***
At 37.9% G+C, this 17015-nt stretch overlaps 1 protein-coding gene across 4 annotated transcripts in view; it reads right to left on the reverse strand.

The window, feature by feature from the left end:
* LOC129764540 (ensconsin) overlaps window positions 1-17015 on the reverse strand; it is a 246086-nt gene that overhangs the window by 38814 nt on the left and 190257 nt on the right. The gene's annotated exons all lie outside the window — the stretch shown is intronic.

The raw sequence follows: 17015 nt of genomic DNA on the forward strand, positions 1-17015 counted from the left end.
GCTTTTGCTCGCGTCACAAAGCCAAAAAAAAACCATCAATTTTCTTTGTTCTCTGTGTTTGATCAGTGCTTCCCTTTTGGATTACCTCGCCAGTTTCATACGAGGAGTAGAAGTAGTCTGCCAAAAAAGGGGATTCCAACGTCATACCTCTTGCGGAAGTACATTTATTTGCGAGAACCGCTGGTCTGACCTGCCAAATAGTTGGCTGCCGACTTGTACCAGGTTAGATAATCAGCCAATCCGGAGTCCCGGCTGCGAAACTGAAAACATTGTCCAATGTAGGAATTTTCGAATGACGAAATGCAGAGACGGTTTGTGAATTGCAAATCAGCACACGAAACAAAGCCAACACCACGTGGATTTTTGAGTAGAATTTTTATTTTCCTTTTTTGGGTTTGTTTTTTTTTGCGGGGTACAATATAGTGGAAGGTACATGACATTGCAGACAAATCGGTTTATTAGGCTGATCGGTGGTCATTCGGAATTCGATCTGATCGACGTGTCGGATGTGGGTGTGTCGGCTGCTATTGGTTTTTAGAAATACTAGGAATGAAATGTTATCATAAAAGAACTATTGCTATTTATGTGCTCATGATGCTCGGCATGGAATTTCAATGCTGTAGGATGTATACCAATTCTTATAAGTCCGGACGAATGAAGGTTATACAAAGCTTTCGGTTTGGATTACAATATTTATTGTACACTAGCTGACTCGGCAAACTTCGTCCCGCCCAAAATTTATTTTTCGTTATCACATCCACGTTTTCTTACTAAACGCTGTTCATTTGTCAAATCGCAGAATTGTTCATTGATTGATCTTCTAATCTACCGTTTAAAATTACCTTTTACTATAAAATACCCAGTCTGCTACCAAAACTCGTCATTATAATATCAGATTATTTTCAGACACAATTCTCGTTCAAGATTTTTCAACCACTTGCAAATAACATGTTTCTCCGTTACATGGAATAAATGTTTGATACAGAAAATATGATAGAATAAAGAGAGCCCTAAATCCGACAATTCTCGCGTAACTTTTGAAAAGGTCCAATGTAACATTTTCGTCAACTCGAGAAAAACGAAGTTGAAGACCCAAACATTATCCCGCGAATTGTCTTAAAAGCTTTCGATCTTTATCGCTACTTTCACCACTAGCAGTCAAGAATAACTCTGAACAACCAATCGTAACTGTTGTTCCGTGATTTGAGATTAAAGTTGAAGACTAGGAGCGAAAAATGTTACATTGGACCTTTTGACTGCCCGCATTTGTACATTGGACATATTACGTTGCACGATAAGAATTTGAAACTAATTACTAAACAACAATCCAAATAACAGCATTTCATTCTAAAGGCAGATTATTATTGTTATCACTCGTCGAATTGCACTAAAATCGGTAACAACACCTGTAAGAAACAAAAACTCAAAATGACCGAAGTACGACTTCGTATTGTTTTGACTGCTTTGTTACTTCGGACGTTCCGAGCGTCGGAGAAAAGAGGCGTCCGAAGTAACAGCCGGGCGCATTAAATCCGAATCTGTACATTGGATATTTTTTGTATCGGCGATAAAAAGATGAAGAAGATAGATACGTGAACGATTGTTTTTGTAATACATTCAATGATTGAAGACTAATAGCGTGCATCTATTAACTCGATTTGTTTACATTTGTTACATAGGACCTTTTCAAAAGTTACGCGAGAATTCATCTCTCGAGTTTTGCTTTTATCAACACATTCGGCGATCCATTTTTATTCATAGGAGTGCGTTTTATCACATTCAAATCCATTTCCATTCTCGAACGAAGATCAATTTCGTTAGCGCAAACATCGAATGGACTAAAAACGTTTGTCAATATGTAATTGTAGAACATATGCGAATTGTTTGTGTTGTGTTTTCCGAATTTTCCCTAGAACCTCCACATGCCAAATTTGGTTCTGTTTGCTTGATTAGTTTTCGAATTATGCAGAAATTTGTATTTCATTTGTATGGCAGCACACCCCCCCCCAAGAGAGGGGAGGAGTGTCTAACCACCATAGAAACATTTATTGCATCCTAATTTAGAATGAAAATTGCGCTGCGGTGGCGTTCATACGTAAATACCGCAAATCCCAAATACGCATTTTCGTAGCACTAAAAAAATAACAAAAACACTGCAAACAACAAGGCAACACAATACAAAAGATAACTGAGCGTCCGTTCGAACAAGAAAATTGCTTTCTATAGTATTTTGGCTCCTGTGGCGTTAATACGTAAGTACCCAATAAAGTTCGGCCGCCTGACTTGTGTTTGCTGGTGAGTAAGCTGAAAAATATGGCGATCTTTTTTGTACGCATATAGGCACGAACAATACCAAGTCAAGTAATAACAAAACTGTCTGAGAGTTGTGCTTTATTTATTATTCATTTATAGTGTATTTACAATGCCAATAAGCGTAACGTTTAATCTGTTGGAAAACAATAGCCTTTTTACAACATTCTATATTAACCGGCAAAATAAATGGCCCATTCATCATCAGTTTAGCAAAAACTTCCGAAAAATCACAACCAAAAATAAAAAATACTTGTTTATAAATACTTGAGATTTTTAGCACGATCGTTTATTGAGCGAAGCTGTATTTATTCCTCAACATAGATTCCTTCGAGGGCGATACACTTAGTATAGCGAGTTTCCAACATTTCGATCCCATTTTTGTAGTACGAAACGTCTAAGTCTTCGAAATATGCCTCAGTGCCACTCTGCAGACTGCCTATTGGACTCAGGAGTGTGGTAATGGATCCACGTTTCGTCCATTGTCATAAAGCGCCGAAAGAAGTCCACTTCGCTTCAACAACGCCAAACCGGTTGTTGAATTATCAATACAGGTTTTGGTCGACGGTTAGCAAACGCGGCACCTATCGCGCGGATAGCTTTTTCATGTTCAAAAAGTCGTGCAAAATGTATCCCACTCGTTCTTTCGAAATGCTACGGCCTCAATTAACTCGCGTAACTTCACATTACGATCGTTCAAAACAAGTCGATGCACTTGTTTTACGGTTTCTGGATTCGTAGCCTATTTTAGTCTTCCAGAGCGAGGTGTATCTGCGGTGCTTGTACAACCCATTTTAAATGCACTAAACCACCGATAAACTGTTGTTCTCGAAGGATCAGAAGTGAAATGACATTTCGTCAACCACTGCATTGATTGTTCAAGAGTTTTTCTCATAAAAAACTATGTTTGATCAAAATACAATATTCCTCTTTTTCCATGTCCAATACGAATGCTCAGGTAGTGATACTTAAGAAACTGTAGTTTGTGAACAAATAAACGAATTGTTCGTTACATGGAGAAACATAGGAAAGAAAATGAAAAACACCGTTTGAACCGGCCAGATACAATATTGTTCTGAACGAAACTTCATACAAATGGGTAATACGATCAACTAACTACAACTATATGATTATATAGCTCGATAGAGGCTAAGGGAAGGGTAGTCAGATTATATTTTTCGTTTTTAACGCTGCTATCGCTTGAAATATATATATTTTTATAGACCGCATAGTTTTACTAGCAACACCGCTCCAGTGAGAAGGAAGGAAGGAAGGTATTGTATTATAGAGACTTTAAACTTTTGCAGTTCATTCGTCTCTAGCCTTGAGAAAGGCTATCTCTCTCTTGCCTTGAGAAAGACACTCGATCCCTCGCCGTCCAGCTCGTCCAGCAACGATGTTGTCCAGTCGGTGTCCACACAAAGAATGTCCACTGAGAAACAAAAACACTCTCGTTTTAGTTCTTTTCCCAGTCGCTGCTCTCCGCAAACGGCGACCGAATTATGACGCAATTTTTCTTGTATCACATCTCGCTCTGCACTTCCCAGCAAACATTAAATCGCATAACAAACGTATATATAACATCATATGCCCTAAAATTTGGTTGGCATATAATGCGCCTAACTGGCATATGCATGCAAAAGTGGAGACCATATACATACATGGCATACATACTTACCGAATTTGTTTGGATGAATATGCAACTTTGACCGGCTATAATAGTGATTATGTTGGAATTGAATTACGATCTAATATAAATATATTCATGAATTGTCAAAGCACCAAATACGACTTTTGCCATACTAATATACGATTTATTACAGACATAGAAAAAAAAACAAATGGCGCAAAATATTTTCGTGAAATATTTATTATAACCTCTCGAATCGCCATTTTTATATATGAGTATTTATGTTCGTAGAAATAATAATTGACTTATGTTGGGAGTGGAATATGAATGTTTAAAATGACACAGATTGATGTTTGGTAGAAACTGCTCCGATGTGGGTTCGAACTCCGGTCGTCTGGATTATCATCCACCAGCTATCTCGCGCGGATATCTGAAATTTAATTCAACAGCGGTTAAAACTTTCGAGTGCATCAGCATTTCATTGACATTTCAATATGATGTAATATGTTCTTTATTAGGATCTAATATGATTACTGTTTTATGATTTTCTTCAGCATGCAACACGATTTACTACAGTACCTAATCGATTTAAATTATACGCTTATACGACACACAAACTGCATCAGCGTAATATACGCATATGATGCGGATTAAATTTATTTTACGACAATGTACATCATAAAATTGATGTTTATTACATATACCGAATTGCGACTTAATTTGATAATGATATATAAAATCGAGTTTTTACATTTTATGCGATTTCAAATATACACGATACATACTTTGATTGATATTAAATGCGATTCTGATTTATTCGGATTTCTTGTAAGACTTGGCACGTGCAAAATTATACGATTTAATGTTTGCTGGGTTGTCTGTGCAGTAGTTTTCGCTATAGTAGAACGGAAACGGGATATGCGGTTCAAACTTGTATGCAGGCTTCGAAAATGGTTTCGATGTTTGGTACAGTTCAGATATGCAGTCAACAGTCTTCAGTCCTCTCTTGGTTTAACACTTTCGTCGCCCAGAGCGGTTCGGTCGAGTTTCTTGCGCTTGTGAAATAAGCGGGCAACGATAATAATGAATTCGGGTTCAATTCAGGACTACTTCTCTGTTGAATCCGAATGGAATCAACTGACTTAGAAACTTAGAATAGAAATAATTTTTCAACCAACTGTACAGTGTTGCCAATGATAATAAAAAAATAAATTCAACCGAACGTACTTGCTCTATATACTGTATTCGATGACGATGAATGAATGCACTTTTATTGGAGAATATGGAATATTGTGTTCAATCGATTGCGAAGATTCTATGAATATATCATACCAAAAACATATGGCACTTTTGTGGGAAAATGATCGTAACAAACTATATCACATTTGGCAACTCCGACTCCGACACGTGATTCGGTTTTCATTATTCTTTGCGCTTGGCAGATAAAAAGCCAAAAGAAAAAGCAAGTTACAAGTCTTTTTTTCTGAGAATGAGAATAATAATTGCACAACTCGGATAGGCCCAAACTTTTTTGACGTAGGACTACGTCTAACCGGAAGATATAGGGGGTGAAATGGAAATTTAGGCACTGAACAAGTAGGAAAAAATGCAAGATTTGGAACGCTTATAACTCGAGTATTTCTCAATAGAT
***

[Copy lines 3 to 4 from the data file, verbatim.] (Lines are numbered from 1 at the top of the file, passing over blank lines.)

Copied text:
* LOC129764540 (ensconsin) overlaps window positions 1-17015 on the reverse strand; it is a 246086-nt gene that overhangs the window by 38814 nt on the left and 190257 nt on the right. The gene's annotated exons all lie outside the window — the stretch shown is intronic.

The raw sequence follows: 17015 nt of genomic DNA on the forward strand, positions 1-17015 counted from the left end.